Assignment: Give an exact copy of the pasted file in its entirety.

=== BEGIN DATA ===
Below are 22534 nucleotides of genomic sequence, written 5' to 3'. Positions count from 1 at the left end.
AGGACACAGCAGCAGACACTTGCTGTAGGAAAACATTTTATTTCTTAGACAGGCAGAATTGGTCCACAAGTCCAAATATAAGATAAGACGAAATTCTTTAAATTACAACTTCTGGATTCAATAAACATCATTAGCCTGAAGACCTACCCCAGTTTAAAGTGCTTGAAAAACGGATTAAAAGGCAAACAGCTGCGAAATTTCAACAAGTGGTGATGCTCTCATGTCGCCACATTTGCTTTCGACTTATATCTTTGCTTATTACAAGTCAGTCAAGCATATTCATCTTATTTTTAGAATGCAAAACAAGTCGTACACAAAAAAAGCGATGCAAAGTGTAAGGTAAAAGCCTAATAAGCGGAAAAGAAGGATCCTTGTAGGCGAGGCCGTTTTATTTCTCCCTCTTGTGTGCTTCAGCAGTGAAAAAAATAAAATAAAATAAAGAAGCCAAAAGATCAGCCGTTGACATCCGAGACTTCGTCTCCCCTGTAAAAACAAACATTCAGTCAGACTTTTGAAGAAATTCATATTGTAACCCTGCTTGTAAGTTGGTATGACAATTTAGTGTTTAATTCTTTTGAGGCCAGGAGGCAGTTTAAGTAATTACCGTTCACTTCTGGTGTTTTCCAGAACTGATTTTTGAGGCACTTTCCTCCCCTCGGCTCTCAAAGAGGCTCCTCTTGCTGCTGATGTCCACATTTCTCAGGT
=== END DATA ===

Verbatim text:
Below are 22534 nucleotides of genomic sequence, written 5' to 3'. Positions count from 1 at the left end.
AGGACACAGCAGCAGACACTTGCTGTAGGAAAACATTTTATTTCTTAGACAGGCAGAATTGGTCCACAAGTCCAAATATAAGATAAGACGAAATTCTTTAAATTACAACTTCTGGATTCAATAAACATCATTAGCCTGAAGACCTACCCCAGTTTAAAGTGCTTGAAAAACGGATTAAAAGGCAAACAGCTGCGAAATTTCAACAAGTGGTGATGCTCTCATGTCGCCACATTTGCTTTCGACTTATATCTTTGCTTATTACAAGTCAGTCAAGCATATTCATCTTATTTTTAGAATGCAAAACAAGTCGTACACAAAAAAAGCGATGCAAAGTGTAAGGTAAAAGCCTAATAAGCGGAAAAGAAGGATCCTTGTAGGCGAGGCCGTTTTATTTCTCCCTCTTGTGTGCTTCAGCAGTGAAAAAAATAAAATAAAATAAAGAAGCCAAAAGATCAGCCGTTGACATCCGAGACTTCGTCTCCCCTGTAAAAACAAACATTCAGTCAGACTTTTGAAGAAATTCATATTGTAACCCTGCTTGTAAGTTGGTATGACAATTTAGTGTTTAATTCTTTTGAGGCCAGGAGGCAGTTTAAGTAATTACCGTTCACTTCTGGTGTTTTCCAGAACTGATTTTTGAGGCACTTTCCTCCCCTCGGCTCTCAAAGAGGCTCCTCTTGCTGCTGATGTCCACATTTCTCAGGT